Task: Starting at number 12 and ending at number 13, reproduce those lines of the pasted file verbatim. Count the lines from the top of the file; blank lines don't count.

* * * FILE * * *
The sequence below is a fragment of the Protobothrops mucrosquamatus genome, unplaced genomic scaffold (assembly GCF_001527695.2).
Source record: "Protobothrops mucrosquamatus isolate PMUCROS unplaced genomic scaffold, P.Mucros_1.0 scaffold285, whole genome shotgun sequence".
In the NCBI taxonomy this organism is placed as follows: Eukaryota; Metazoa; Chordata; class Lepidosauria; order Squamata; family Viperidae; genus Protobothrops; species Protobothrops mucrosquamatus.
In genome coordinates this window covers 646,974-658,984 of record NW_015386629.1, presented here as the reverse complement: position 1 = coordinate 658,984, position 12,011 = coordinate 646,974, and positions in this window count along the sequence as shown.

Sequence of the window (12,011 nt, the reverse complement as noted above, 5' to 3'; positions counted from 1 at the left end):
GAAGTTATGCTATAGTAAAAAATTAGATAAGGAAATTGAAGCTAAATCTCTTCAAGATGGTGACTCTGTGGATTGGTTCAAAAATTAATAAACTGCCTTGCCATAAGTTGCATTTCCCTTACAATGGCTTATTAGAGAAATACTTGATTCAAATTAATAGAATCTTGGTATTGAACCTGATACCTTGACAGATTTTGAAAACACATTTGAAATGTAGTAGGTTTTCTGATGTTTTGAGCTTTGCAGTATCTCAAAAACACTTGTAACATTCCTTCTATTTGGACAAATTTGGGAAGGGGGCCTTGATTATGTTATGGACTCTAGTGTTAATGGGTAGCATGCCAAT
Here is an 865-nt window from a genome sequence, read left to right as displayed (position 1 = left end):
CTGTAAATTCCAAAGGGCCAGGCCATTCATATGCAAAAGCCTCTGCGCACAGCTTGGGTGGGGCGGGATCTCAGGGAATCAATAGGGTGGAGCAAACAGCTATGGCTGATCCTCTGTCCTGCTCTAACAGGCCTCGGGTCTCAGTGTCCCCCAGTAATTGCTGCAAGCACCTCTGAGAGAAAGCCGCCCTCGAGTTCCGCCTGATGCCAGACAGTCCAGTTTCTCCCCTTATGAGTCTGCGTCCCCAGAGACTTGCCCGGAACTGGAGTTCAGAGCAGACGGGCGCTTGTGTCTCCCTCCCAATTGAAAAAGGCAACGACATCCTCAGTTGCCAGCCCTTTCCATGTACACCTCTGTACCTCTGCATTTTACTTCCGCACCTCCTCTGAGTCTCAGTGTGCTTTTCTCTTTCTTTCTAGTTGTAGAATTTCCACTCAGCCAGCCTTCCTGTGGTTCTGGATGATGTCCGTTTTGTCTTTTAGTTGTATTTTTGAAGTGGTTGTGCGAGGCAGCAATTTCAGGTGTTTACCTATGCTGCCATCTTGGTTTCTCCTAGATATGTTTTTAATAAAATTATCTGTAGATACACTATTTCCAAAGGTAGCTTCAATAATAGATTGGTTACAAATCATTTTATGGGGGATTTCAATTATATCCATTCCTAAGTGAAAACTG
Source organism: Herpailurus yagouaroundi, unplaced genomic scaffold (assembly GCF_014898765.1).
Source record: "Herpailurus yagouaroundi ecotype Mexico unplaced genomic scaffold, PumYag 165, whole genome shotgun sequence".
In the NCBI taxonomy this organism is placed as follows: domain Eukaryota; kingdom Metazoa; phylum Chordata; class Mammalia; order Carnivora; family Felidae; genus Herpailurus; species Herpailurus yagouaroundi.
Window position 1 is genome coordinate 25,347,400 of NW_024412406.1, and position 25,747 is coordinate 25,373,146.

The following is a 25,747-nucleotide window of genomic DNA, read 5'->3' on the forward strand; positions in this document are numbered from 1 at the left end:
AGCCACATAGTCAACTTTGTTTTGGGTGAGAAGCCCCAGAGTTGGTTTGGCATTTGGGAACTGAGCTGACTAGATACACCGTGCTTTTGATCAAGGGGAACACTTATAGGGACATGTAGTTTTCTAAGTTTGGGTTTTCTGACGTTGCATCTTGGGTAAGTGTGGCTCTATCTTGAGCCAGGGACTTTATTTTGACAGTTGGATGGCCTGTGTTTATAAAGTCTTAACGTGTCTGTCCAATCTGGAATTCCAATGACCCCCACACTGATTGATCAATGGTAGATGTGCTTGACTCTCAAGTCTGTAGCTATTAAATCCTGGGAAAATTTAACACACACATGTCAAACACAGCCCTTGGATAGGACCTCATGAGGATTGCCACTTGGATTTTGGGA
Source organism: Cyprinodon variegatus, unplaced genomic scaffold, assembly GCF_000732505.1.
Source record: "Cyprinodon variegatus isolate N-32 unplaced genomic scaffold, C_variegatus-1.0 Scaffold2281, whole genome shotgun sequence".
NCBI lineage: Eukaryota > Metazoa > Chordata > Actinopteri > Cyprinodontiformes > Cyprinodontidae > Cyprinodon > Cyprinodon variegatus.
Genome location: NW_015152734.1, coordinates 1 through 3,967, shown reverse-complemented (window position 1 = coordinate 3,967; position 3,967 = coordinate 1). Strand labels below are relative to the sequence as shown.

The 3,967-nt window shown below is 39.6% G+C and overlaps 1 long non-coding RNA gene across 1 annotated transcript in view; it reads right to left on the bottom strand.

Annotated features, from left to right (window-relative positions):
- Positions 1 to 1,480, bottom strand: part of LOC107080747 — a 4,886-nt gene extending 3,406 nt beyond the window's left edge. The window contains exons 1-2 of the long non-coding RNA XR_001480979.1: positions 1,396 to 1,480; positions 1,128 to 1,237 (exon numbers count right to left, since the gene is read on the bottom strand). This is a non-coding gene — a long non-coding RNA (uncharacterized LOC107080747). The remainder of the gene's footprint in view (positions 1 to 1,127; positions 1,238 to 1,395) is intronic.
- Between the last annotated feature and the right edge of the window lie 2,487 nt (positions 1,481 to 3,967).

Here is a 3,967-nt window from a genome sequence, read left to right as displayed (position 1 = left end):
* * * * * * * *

Window position 1 is genome coordinate 25,347,400 of NW_024412406.1, and position 25,747 is coordinate 25,373,146.

The following is a 25,747-nucleotide window of genomic DNA, read 5'->3' on the forward strand; positions in this document are numbered from 1 at the left end: